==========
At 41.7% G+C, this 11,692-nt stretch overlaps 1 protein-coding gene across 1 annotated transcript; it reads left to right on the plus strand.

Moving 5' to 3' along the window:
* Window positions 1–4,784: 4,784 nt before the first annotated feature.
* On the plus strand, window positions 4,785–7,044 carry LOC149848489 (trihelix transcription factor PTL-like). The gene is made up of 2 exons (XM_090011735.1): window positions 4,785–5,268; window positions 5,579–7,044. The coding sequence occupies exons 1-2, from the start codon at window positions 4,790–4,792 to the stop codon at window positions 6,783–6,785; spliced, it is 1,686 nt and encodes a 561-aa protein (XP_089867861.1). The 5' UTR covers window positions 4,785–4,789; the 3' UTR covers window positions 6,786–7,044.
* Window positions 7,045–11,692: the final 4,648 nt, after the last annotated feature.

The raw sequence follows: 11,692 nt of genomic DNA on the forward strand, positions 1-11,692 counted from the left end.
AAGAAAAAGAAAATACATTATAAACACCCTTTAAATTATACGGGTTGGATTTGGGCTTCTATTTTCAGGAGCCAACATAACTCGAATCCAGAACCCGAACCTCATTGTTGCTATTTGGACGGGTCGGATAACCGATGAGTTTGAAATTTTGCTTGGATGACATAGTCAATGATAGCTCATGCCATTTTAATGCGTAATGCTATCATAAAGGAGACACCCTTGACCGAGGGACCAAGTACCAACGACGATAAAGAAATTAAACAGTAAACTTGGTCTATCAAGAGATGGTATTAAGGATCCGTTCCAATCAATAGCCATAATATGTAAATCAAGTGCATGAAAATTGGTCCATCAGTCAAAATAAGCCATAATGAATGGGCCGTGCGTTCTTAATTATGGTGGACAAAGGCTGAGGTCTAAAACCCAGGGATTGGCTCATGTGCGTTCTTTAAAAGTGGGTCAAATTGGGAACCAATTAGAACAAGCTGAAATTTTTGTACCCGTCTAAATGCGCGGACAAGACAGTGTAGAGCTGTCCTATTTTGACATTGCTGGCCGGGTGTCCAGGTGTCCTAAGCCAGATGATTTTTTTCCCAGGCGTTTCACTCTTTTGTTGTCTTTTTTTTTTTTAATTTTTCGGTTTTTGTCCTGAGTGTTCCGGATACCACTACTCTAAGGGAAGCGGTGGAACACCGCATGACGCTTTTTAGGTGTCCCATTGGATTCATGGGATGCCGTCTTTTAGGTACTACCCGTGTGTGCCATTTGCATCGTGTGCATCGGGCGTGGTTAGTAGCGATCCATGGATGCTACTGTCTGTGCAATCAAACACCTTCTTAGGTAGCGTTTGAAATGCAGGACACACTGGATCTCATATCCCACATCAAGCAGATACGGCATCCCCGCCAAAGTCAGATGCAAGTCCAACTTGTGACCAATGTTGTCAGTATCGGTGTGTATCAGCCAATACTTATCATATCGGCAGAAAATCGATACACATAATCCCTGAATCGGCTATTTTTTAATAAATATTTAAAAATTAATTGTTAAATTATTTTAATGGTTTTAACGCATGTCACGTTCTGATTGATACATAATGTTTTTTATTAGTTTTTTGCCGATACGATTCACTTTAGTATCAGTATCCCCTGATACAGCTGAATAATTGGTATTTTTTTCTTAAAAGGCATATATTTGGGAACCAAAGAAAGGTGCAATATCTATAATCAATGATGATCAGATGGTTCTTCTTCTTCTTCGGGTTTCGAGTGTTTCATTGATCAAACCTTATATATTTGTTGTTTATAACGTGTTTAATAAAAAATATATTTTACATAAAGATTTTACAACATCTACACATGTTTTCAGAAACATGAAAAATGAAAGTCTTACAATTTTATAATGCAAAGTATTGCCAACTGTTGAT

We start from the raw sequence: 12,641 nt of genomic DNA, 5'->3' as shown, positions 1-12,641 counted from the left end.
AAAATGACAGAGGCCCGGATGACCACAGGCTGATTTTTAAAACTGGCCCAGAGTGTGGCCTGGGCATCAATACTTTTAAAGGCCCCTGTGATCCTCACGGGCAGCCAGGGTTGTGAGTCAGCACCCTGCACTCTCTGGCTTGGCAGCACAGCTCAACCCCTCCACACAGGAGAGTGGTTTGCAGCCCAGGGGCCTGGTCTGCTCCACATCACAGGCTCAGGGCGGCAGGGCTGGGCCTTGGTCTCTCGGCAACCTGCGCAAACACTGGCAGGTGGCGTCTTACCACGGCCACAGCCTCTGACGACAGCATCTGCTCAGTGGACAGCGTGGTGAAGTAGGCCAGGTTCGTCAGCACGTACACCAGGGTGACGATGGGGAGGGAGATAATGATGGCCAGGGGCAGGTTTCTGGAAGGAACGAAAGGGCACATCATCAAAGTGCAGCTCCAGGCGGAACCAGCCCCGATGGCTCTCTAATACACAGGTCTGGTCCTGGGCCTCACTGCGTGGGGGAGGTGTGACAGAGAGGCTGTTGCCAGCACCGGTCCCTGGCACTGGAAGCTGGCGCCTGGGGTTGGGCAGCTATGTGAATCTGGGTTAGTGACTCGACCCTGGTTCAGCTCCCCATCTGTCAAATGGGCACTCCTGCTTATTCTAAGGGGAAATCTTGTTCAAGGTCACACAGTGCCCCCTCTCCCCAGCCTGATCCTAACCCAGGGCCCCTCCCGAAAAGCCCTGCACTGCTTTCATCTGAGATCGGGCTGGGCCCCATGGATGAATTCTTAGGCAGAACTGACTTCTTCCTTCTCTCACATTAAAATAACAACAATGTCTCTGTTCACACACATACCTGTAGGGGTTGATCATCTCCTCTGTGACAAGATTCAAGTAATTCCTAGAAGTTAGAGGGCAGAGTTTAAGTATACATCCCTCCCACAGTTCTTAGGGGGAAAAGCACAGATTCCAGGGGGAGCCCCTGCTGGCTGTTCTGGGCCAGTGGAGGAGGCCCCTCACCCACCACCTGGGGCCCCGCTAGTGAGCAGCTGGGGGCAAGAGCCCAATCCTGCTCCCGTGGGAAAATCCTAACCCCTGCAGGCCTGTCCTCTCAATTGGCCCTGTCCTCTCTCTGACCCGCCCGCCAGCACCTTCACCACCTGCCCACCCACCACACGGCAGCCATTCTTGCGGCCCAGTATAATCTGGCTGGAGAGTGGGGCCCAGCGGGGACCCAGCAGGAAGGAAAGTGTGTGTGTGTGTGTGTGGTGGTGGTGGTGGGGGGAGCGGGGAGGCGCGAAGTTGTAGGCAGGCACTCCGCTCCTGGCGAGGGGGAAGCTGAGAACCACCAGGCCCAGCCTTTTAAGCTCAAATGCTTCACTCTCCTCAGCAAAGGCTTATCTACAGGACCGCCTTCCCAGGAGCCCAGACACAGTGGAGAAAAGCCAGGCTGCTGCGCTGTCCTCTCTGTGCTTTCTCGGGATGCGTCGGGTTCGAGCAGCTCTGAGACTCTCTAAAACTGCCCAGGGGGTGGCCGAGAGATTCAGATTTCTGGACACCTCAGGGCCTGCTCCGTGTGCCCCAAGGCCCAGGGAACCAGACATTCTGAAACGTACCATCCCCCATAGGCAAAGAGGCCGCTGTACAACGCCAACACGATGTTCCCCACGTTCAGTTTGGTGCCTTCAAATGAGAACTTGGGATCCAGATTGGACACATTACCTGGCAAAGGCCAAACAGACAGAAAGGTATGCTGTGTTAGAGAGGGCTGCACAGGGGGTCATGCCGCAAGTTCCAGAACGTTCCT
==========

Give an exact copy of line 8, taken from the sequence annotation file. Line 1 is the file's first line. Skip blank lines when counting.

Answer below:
We start from the raw sequence: 12,641 nt of genomic DNA, 5'->3' as shown, positions 1-12,641 counted from the left end.